Do you fulfil all of these criteria?

– Realising your potential
– Coping with life’s stresses
– Work productively and fruitfully
– Able to make a contribution to your community?

Well sure, over time I’ve fulfilled all four but all at the same time? These criteria are the conditions
that the World Health Organisation list as defining someone with mental health.

Is it any wonder that the Mental Health Organisation UK are reporting the following statistics
(www.mentalhealth.org.uk):

– Last year 74% of people have experienced overwhelming and debilitating levels of stress.
– On average around 16 people end their own lives every day.
– If we don’t act urgently, by 2030 depression will be the leading cause of disease burden
globally

The internet is awash with wonderful advice for self-care (@_NatashaDevon to mention one) but
what about things we can do for our employees, friends, families or colleagues?
Even within healthcare, an industry that Relaxation for Living & More regularly works within and one
that should arguably be leading the way on mental health behaviour for staff and patients alike we
have witnessed bullying.

While attending training sessions in the past we have seen vulnerable clients with mental health
issues or learning difficulties who have been bullied, sometimes loud comments or just subtle
ridiculing, but there is no intervention from Work Managers or Instructors running groups. Managers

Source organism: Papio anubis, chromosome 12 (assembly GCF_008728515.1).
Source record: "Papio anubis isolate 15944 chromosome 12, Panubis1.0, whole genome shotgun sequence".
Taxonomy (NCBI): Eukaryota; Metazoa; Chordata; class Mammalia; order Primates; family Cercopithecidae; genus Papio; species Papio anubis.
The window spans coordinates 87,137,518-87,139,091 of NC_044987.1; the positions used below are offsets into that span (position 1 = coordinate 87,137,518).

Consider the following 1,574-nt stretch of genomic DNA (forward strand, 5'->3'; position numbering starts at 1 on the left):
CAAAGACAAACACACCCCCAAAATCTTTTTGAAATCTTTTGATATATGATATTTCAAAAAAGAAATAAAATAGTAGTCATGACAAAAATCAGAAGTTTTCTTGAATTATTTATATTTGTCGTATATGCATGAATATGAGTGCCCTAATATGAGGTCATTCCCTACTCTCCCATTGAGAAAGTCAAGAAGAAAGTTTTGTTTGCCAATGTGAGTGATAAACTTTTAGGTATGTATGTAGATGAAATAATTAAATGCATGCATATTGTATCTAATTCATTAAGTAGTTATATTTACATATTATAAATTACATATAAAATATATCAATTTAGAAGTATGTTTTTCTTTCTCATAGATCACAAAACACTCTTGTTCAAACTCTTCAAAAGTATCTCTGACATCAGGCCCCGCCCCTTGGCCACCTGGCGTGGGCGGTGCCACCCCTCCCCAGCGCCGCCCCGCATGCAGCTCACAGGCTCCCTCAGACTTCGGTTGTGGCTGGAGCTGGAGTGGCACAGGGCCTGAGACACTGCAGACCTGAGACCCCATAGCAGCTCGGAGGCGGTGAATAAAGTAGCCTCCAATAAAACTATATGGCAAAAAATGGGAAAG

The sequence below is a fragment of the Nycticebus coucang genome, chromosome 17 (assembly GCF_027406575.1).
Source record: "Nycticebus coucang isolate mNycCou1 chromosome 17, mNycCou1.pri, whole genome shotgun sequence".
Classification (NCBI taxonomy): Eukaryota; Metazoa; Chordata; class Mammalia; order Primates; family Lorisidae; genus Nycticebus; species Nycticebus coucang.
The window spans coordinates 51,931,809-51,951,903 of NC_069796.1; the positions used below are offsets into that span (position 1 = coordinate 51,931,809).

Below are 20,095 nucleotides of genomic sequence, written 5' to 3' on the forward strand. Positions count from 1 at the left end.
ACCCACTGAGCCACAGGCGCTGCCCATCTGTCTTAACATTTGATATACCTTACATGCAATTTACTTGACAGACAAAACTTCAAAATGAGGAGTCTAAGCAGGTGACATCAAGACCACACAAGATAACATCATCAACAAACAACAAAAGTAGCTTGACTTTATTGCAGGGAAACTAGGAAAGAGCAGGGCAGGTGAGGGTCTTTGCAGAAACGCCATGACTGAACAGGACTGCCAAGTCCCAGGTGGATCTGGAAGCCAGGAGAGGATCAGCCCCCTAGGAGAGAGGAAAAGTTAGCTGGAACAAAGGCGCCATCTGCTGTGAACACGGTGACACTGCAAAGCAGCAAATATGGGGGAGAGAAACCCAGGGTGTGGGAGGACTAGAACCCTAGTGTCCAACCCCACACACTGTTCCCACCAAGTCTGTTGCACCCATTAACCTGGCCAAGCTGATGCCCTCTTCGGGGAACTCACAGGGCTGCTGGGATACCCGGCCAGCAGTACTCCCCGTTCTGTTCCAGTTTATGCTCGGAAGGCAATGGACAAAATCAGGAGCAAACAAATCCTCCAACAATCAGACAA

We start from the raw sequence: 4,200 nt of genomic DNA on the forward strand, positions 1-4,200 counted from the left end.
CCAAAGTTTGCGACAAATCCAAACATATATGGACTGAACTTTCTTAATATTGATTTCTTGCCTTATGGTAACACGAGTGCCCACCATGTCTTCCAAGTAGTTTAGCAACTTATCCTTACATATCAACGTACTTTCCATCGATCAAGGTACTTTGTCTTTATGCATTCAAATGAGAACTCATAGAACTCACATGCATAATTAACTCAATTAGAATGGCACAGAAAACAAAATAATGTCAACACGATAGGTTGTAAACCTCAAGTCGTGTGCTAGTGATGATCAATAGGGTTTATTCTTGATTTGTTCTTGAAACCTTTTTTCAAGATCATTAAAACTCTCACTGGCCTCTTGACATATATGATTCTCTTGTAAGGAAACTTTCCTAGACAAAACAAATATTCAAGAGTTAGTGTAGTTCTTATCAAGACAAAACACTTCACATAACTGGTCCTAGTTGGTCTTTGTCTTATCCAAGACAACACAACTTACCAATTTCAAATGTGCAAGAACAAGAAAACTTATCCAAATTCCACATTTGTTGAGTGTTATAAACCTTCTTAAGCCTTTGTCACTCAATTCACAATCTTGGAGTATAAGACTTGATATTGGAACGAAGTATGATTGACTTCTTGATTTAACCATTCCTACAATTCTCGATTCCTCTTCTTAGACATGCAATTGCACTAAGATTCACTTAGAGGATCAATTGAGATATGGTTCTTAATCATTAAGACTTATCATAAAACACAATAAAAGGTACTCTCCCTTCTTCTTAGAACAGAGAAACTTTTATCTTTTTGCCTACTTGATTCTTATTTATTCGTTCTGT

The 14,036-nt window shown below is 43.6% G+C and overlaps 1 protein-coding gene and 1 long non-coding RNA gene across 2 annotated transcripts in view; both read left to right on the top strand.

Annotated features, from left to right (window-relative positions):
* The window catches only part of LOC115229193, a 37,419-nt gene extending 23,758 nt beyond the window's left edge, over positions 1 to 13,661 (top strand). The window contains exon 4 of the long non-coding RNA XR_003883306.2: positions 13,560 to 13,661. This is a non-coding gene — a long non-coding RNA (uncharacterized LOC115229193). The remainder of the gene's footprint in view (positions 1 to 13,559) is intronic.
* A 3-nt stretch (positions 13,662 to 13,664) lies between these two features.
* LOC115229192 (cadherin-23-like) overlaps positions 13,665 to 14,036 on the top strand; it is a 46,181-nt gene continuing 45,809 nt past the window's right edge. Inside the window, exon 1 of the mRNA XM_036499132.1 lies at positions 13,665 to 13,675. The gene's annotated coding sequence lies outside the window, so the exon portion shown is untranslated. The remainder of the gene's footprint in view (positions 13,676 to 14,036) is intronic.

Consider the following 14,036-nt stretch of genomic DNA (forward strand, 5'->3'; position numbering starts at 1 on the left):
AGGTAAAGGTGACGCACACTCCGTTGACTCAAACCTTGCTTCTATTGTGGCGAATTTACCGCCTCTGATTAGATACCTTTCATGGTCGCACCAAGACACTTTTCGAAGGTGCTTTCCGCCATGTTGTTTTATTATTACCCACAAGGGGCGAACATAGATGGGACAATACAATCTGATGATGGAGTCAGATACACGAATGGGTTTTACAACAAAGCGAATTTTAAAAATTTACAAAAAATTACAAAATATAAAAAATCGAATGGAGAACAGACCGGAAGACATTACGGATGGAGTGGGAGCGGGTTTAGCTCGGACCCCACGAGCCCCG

are usually aware but may rely on the vulnerable person raising it as a complaint, which they aren’t
likely to do.

And what about the workplace? Strictly hierarchical organisations where employees are expected to
show a certain amount of subservience are places where the vulnerable can get lost to stress,
bullying and mental illness.

Workplace bullying is described as abusive behaviour that creates an intimidating/humiliating work
environment with the purpose or effect of harming others’ dignity, safety and well-being and is
reported to affect tens of millions of people (QUalisoup, Youtube)

For most of us the effect of rudeness or belittling is an immediate red face and some
embarrassment, or is it? In Simon McCormick’s (@DrSimonMc) excellent blog on rudeness in
healthcare he reports that someone who is a victim of rudeness will experience a 60% reduction in
cognitive ability. Imagine that they work in an industry that is set up to support wellbeing and
imagine once more that as healthcare workers or patients that they have their own complex mental
health needs.

And where rudeness results in a 60% reduction in cognitive ability, bullying has more severe
consequences; destroying confidence, disfiguring lives and leading to deteriorating mental health.

So, in summary, what can we do to help our fellow human beings navigate through the world with
better mental wellbeing:

– Managers or trainers: keep an eye out in group environments, especially where you’re
seeing signs of subtle or overt belittling
– Ensure you foster an atmosphere of support and positivity
– Have the courage to gently but firmly counter negative responses aimed at individuals
– Take someone aside and give them a quiet word of support; it goes a long way.